Silk is for Seduction, by Loretta Chase

Brilliant and ambitious dressmaker Marcelline Noirot meets her match when she attempts to secure the Duke of Clevedon’s fiancée—the worst dressed lady in London—as her new client, only to discover that Clevedon has an entirely different kind of business transaction in mind for Marcelline.

Suddenly One Summer, by Julie James

As a divorce lawyer, Victoria Slade has seen one marriage after another crash and burn. But when sexy investigative journalist Ford Dixon moves next door, Victoria finds herself asking if there’s a happily-ever-after in the cards for her.

Sweet Haven, by Shirlee McCoy

Adeline Lamont has her hands full running her grandfather’s candy shop; dealing with the antics of a huge dog with the ironic name of Tiny; and helping with a color-challenged septuagenarian’s wedding. When can she possibly find time for romance?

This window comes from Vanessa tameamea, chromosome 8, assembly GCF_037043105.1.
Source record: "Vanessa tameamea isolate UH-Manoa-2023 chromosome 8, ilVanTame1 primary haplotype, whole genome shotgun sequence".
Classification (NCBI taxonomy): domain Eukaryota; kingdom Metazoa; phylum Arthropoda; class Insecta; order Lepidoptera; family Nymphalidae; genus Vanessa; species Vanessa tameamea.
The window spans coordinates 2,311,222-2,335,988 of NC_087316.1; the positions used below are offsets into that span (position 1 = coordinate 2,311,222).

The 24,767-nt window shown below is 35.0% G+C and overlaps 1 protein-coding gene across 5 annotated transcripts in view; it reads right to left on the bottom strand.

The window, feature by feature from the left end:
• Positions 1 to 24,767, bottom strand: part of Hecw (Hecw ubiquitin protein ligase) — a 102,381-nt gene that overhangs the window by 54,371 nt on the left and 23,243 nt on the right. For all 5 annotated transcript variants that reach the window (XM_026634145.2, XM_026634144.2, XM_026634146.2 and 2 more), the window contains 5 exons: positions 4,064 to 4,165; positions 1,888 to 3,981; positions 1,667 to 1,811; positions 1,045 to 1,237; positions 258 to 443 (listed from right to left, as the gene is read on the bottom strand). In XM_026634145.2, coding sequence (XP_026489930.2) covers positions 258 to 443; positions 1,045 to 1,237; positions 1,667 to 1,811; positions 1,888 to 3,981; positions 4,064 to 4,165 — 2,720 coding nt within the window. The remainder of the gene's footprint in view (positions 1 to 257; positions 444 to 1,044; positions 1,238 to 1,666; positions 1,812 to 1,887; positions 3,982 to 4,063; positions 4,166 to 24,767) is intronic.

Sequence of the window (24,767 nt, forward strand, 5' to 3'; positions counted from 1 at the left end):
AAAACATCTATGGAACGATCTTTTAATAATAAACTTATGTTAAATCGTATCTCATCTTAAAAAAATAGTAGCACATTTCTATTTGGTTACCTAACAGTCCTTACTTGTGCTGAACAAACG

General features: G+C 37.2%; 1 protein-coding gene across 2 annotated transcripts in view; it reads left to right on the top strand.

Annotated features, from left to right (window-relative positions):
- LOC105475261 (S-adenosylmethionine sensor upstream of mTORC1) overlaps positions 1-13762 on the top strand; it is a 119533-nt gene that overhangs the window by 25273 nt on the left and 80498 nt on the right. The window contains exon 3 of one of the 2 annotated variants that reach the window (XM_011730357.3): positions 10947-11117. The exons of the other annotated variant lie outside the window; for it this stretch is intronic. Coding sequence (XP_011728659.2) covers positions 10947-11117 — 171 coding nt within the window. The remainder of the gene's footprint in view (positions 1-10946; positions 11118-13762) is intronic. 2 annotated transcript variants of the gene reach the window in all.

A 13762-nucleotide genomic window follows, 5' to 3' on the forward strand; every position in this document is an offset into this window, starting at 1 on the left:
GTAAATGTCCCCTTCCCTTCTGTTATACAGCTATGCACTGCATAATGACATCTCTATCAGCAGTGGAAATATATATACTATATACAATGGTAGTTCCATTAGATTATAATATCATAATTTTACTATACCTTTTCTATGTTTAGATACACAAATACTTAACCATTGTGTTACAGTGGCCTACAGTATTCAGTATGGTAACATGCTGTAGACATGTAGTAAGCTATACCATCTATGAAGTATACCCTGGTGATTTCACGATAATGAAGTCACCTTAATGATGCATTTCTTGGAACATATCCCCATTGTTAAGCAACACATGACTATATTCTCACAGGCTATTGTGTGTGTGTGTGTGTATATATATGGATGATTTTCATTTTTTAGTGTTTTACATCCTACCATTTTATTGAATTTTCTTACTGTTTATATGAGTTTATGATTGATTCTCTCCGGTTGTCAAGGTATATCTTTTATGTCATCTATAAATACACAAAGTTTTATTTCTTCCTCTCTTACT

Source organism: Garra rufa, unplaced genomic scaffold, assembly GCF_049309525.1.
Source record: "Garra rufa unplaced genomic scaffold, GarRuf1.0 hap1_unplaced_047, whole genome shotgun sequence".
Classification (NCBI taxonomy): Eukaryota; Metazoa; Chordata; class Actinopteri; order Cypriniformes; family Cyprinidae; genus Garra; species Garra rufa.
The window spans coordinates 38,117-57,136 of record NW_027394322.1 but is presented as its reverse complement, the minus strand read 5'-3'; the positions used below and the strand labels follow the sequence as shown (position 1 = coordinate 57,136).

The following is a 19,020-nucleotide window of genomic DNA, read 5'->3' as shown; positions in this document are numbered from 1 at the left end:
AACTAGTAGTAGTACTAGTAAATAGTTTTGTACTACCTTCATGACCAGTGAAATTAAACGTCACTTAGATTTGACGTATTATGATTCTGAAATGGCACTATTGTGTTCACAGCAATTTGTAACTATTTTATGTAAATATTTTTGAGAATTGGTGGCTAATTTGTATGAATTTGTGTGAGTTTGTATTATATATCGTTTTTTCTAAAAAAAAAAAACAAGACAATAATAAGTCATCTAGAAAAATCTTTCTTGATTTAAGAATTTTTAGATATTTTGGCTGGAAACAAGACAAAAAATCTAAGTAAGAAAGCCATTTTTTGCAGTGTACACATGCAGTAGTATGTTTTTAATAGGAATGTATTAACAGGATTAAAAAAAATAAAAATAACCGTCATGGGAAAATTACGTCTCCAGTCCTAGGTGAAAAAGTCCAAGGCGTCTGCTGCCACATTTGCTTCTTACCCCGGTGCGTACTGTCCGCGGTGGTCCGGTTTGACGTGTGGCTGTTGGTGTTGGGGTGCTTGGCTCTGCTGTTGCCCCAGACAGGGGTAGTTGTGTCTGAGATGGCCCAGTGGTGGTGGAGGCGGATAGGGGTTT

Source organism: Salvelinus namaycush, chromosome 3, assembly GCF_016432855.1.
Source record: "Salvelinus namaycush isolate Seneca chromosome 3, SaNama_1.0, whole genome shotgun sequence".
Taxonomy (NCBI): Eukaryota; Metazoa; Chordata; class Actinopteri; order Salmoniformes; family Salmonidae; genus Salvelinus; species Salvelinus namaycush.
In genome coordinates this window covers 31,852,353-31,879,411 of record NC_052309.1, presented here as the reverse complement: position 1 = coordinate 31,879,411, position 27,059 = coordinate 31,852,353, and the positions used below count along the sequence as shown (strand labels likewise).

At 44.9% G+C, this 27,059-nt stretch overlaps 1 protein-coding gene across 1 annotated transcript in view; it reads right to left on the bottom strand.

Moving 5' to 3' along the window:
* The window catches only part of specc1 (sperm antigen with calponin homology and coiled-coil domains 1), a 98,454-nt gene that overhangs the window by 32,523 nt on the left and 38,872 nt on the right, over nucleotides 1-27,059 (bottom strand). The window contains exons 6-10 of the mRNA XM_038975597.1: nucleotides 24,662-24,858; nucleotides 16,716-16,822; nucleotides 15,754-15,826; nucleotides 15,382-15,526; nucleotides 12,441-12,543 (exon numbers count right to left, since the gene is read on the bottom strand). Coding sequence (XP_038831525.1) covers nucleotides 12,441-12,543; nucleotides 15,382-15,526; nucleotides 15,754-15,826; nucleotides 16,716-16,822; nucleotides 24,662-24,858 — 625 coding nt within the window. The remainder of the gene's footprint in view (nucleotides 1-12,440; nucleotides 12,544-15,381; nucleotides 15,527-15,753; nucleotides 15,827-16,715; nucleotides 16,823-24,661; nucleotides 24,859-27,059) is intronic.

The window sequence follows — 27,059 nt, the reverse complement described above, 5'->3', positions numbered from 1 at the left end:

Too Good to Be True, by Kristan Higgins

After her ex-fiancé starts dating her younger sister, Grace Emerson is desperate to deflect her family’s attempts to fix her up with another man, so she invents a new boyfriend for herself. The only problem is that the made-up new “Mr. Right” in Grace’s life sounds exactly like her next-door neighbor, Callahan O’Shea.

You Slay Me, by Katie MacAlister

It’s bad enough when Aisling Grey finds out she’s a Guardian, someone who guards the portals of Hell, but then she discovers Drake Vireo, the guy she likes, is really a dragon.





About the Author:

John Charles and Shelley Mosely have been reading and writing about romance together for years. They have co-authored Romance Today: An A to Z Guide to Contemporary American Romance Writers as well as The Readers’ Advisory Guide to Mystery.